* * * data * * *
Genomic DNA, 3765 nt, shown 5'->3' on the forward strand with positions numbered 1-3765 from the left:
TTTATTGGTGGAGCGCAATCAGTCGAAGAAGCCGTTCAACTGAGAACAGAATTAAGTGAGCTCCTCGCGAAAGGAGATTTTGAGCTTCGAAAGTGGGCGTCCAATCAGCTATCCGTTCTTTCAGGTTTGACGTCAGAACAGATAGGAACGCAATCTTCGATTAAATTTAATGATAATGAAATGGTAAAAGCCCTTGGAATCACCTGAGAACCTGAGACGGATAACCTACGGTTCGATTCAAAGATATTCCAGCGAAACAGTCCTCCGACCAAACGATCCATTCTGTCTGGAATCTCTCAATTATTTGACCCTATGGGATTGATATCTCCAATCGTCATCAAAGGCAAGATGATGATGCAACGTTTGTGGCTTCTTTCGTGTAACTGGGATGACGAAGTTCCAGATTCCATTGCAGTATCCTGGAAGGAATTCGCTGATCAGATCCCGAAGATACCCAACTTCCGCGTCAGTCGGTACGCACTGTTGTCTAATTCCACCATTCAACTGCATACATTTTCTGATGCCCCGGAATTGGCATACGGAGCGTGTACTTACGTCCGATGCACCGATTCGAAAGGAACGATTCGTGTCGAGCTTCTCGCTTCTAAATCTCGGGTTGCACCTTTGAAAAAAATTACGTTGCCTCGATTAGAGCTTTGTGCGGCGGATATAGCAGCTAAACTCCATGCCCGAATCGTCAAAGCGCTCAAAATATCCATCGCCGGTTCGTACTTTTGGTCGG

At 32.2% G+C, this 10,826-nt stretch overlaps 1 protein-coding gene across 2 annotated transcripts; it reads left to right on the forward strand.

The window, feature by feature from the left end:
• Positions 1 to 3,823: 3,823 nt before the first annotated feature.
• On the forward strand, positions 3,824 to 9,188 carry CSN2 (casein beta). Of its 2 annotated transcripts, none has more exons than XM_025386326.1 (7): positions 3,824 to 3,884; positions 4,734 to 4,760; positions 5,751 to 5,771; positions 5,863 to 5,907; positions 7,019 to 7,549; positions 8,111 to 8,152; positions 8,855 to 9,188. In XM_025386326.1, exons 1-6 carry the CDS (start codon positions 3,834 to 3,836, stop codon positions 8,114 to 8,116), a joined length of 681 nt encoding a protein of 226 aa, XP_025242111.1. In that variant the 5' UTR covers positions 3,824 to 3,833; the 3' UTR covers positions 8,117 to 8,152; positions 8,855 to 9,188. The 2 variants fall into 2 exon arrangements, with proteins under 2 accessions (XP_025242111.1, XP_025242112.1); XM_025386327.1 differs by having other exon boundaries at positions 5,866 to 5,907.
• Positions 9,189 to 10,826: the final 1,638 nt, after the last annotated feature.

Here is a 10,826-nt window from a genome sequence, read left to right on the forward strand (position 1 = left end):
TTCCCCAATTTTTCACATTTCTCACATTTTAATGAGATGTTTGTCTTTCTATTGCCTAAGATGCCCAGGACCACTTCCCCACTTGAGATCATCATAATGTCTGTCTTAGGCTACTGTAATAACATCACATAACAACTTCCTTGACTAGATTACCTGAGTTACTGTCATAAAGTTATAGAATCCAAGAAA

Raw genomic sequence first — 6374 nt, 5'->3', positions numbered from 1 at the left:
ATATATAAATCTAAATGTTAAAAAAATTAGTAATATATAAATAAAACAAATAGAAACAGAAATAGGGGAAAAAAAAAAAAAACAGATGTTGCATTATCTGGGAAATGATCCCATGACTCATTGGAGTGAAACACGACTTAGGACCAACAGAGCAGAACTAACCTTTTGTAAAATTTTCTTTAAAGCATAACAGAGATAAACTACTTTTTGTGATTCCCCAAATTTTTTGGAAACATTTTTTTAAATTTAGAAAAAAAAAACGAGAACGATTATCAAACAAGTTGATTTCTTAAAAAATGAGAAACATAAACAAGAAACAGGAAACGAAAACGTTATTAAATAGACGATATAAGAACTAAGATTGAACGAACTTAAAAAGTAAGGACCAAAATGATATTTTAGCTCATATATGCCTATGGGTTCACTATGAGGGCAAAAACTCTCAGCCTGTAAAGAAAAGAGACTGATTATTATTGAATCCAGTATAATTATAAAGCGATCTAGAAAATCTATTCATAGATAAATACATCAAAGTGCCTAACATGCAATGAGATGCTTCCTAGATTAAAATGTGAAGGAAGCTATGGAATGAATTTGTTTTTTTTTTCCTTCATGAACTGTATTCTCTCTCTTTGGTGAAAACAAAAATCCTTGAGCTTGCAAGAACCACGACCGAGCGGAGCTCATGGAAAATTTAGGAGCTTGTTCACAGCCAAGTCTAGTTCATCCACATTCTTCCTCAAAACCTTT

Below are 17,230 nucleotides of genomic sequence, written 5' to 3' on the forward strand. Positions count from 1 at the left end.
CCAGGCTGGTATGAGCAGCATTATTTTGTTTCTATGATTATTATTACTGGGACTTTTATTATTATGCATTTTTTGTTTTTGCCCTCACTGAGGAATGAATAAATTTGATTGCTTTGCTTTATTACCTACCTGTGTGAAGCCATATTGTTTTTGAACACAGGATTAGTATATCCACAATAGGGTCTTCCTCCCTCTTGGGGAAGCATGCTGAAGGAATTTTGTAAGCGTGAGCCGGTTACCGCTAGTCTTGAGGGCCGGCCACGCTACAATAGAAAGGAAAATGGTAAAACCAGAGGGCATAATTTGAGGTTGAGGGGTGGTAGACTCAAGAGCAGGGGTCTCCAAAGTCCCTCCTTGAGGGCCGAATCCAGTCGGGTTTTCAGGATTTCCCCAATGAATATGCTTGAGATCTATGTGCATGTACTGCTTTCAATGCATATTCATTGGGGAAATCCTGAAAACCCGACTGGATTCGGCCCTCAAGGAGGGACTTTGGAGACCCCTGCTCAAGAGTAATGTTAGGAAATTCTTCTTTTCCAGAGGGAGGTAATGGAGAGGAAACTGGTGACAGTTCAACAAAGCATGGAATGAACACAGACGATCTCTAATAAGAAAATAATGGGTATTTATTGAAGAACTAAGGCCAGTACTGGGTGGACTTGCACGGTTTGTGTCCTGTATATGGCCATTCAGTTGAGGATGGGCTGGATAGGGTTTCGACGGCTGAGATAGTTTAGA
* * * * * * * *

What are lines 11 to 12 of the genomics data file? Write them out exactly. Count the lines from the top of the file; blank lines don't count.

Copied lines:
ATATATAAATCTAAATGTTAAAAAAATTAGTAATATATAAATAAAACAAATAGAAACAGAAATAGGGGAAAAAAAAAAAAAACAGATGTTGCATTATCTGGGAAATGATCCCATGACTCATTGGAGTGAAACACGACTTAGGACCAACAGAGCAGAACTAACCTTTTGTAAAATTTTCTTTAAAGCATAACAGAGATAAACTACTTTTTGTGATTCCCCAAATTTTTTGGAAACATTTTTTTAAATTTAGAAAAAAAAAACGAGAACGATTATCAAACAAGTTGATTTCTTAAAAAATGAGAAACATAAACAAGAAACAGGAAACGAAAACGTTATTAAATAGACGATATAAGAACTAAGATTGAACGAACTTAAAAAGTAAGGACCAAAATGATATTTTAGCTCATATATGCCTATGGGTTCACTATGAGGGCAAAAACTCTCAGCCTGTAAAGAAAAGAGACTGATTATTATTGAATCCAGTATAATTATAAAGCGATCTAGAAAATCTATTCATAGATAAATACATCAAAGTGCCTAACATGCAATGAGATGCTTCCTAGATTAAAATGTGAAGGAAGCTATGGAATGAATTTGTTTTTTTTTTCCTTCATGAACTGTATTCTCTCTCTTTGGTGAAAACAAAAATCCTTGAGCTTGCAAGAACCACGACCGAGCGGAGCTCATGGAAAATTTAGGAGCTTGTTCACAGCCAAGTCTAGTTCATCCACATTCTTCCTCAAAACCTTT

Below are 17,230 nucleotides of genomic sequence, written 5' to 3' on the forward strand. Positions count from 1 at the left end.